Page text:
Help to copy files in c++

This is a discussion on Help to copy files in c++ within the C++ Programming forums, part of the General Programming Boards category; Why not just be platform-agnostic about it? Fixed (mostly): Code: bool copyfile(const std::string & source, const std::string & dest) { ...

  1. #31
    Master Apprentice phantomotap's Avatar
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    Why not just be platform-agnostic about it?
    Fixed (mostly):

    Code:
    bool copyfile(const std::string & source, const std::string & dest)
    {
       std::ifstream in(source.c_str(), std::ios::binary | std::ios::in);
       if(!in)
       {
          return(false);
       }
       std::ofstream out(dest.c_str(), std::ios::binary | std::ios::out);
       if(!out)
       {
          return(false);
       }
       in.exceptions(std::ios::badbit);
       out.exceptions(std::ios::badbit);
       in >> std::noskipws;
       std::copy(std::istream_iterator<unsigned char>(in), std::istream_iterator<unsigned char>(), std::ostream_iterator<unsigned char>(out));
       return(true);
    }
    Soma

  2. #32
    Captain Crash brewbuck's Avatar
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    Quote Originally Posted by phantomotap View Post
    Fixed (mostly):
    Good catch on the stream constructors and exception masks.

    As far as the char --> unsigned char change, I don't think it matters.
    Code:
    //try
    //{
    	if (a) do { f( b); } while(1);
    	else   do { f(!b); } while(1);
    //}

  3. #33
    Master Apprentice phantomotap's Avatar
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    As far as the char --> unsigned char change, I don't think it matters.
    *shrug*

    I don't like the idea of using a type that may be distinct from its signed and unsigned variants. It doesn't make any sense.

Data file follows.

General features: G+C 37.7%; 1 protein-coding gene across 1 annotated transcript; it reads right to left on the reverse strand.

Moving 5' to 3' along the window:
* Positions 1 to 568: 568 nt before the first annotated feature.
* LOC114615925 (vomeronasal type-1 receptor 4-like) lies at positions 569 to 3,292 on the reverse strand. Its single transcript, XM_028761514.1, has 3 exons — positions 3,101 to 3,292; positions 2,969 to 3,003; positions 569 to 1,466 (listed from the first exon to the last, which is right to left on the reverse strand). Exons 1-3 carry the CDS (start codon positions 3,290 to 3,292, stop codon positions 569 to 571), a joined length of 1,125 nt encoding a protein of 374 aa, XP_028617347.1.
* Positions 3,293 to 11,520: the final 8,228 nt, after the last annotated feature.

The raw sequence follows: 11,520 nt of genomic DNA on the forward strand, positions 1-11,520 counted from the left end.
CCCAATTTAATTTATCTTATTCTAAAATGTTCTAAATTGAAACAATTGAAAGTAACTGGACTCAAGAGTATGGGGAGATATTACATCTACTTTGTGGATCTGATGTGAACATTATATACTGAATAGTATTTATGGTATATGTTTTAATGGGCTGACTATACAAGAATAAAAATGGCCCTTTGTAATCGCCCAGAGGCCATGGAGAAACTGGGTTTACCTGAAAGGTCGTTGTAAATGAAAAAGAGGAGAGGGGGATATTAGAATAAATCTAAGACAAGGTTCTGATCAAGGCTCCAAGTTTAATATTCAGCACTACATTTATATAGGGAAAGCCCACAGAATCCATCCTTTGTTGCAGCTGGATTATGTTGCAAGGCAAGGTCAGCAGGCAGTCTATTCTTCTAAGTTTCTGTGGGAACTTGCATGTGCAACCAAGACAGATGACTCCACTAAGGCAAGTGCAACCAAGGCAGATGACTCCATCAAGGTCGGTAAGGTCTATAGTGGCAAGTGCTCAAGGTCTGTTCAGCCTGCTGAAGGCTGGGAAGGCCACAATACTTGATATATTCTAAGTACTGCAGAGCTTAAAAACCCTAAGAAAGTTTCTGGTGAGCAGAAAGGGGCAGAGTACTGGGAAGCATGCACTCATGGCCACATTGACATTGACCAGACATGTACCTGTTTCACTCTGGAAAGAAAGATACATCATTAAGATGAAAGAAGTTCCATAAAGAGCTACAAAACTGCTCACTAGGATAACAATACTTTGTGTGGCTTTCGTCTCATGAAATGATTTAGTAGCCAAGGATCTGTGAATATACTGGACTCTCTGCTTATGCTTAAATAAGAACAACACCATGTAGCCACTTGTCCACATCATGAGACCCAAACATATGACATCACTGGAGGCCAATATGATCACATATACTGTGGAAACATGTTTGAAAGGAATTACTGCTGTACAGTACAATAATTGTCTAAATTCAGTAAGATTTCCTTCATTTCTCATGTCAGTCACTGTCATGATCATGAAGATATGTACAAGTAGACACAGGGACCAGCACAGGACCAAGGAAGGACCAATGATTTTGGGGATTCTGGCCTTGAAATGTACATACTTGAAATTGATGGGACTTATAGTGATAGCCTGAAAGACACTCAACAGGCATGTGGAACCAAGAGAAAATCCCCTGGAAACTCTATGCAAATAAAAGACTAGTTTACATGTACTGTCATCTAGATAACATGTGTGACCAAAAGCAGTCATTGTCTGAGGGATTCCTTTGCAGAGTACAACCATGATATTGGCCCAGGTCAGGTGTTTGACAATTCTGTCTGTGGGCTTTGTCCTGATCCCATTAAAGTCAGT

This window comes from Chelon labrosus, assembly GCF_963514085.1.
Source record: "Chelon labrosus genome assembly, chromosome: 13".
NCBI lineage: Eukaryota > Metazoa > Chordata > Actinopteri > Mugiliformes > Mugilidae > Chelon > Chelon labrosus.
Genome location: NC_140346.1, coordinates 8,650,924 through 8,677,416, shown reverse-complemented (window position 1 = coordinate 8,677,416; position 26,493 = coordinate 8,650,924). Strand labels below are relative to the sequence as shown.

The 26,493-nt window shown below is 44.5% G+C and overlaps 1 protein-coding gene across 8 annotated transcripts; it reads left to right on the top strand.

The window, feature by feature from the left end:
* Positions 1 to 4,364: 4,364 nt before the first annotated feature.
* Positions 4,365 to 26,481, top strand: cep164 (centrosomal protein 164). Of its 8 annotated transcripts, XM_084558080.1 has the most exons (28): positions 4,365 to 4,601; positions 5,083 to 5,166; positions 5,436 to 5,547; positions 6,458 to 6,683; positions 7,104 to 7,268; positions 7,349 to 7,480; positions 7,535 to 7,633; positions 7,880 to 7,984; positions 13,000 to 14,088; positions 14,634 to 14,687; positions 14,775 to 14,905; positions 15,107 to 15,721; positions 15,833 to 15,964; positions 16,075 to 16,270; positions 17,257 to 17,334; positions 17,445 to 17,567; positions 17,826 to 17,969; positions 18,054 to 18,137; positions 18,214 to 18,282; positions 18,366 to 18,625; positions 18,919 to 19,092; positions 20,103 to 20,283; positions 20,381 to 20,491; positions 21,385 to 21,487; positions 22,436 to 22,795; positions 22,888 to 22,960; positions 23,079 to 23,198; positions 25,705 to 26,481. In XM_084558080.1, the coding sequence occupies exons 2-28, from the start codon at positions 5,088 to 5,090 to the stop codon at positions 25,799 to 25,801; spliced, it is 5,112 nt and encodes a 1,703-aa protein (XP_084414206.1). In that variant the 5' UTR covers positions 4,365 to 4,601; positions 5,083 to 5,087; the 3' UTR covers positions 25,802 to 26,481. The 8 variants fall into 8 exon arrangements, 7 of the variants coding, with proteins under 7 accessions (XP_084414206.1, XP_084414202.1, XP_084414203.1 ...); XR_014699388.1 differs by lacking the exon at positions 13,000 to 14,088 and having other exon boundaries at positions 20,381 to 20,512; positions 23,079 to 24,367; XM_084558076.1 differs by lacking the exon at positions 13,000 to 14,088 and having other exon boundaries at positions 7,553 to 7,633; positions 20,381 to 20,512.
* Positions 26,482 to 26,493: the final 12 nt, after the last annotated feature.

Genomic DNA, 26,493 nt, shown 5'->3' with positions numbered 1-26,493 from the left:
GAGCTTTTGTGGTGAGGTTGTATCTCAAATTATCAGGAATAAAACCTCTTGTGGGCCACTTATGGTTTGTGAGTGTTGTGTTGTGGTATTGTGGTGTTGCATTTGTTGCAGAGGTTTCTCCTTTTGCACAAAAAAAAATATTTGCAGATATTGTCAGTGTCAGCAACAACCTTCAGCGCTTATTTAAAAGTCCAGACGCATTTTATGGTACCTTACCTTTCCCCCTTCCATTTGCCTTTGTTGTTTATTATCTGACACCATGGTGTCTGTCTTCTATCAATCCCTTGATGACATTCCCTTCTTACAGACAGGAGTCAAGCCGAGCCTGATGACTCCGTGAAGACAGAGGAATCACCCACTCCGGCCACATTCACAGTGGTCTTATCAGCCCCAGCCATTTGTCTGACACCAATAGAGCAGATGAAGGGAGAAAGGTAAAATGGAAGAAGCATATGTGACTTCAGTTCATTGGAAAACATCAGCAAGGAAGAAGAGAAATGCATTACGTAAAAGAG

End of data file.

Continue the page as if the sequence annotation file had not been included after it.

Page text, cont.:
Soma

  4. #34
    Cat without Hat CornedBee's Avatar
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    You've got to admire the inefficiency of this approach.
    All the buzzt!
    CornedBee

    "There is not now, nor has there ever been, nor will there ever be, any programming language in which it is the least bit difficult to write bad code."
    - Flon's Law

  5. #35
    C++まいる!Cをこわせ! Elysia's Avatar
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    And that is why I always argue CLI tools should go away, and an API provided instead.
    Oh, but there are APIs these tasks...
    Quote Originally Posted by Adak View Post
    io.h certainly IS included in some modern compilers. It is no longer part of the standard for C, but it is nevertheless, included in the very latest Pelles C versions.
    Quote Originally Posted by Salem View Post
    You mean it's included as a crutch to help ancient programmers limp along without them having to relearn too much.

    Outside of your DOS world, your header file is meaningless.

  6. #36
    Cat without Hat CornedBee's Avatar
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    And that is why I always argue CLI tools should go away
    Because someone might use system() to call them?

    Hey, maybe we should do away with computers. Someone might use them to hack into another.
    All the buzzt!
    CornedBee

    "There is not now, nor has there ever been, nor will there ever be, any programming language in which it is the least bit difficult to write bad code."
    - Flon's Law

  7. #37
    Captain Crash brewbuck's Avatar
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    Quote Originally Posted by CornedBee View Post
    You've got to admire the inefficiency of this approach.
    I'm not sure it would be all that inefficient. Of course it's more efficient to copy larger blocks rather than bytes at a time, but as far as std::copy and the stream iterators are concerned, that should all optimize away into a loop which gets byte from the input and writes it to the output. Combine that with the buffering and I think it's not too bad. Not that I've benchmarked it.
    Code:
    //try
    //{
    	if (a) do { f( b); } while(1);
    	else   do { f(!b); } while(1);
    //}

  8. #38
    Cat without Hat CornedBee's Avatar